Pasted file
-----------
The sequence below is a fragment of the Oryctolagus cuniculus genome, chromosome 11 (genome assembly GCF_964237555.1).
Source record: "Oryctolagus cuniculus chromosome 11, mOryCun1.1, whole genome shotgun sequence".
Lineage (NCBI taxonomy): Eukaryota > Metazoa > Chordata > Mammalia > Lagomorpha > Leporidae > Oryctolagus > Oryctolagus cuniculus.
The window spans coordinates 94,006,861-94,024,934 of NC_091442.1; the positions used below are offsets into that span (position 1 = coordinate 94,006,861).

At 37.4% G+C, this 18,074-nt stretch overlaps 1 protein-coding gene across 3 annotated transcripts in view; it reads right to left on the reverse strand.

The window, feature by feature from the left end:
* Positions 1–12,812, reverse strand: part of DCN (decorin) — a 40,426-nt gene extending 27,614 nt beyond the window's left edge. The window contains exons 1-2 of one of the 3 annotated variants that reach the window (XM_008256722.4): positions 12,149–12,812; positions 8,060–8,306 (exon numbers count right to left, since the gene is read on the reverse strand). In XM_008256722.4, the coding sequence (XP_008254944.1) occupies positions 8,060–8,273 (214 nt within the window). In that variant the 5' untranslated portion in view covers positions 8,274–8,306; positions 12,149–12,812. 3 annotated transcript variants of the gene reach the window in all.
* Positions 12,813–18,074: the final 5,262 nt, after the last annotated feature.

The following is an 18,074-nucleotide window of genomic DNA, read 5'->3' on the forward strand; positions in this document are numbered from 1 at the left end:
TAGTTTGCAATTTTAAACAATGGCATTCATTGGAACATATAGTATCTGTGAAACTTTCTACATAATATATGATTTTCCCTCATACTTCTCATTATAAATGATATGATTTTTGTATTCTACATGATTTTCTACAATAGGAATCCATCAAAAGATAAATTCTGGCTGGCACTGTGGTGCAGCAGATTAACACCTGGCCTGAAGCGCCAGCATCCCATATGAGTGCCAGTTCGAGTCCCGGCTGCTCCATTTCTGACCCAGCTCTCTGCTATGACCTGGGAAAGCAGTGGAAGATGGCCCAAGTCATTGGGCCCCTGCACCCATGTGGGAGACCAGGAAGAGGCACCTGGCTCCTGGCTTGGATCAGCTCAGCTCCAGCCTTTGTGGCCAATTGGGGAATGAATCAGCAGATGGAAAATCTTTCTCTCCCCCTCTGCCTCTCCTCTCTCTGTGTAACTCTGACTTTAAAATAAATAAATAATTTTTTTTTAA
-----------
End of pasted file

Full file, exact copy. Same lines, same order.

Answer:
The sequence below is a fragment of the Oryctolagus cuniculus genome, chromosome 11 (genome assembly GCF_964237555.1).
Source record: "Oryctolagus cuniculus chromosome 11, mOryCun1.1, whole genome shotgun sequence".
Lineage (NCBI taxonomy): Eukaryota > Metazoa > Chordata > Mammalia > Lagomorpha > Leporidae > Oryctolagus > Oryctolagus cuniculus.
The window spans coordinates 94,006,861-94,024,934 of NC_091442.1; the positions used below are offsets into that span (position 1 = coordinate 94,006,861).

At 37.4% G+C, this 18,074-nt stretch overlaps 1 protein-coding gene across 3 annotated transcripts in view; it reads right to left on the reverse strand.

The window, feature by feature from the left end:
* Positions 1–12,812, reverse strand: part of DCN (decorin) — a 40,426-nt gene extending 27,614 nt beyond the window's left edge. The window contains exons 1-2 of one of the 3 annotated variants that reach the window (XM_008256722.4): positions 12,149–12,812; positions 8,060–8,306 (exon numbers count right to left, since the gene is read on the reverse strand). In XM_008256722.4, the coding sequence (XP_008254944.1) occupies positions 8,060–8,273 (214 nt within the window). In that variant the 5' untranslated portion in view covers positions 8,274–8,306; positions 12,149–12,812. 3 annotated transcript variants of the gene reach the window in all.
* Positions 12,813–18,074: the final 5,262 nt, after the last annotated feature.

The following is an 18,074-nucleotide window of genomic DNA, read 5'->3' on the forward strand; positions in this document are numbered from 1 at the left end:
TAGTTTGCAATTTTAAACAATGGCATTCATTGGAACATATAGTATCTGTGAAACTTTCTACATAATATATGATTTTCCCTCATACTTCTCATTATAAATGATATGATTTTTGTATTCTACATGATTTTCTACAATAGGAATCCATCAAAAGATAAATTCTGGCTGGCACTGTGGTGCAGCAGATTAACACCTGGCCTGAAGCGCCAGCATCCCATATGAGTGCCAGTTCGAGTCCCGGCTGCTCCATTTCTGACCCAGCTCTCTGCTATGACCTGGGAAAGCAGTGGAAGATGGCCCAAGTCATTGGGCCCCTGCACCCATGTGGGAGACCAGGAAGAGGCACCTGGCTCCTGGCTTGGATCAGCTCAGCTCCAGCCTTTGTGGCCAATTGGGGAATGAATCAGCAGATGGAAAATCTTTCTCTCCCCCTCTGCCTCTCCTCTCTCTGTGTAACTCTGACTTTAAAATAAATAAATAATTTTTTTTTAA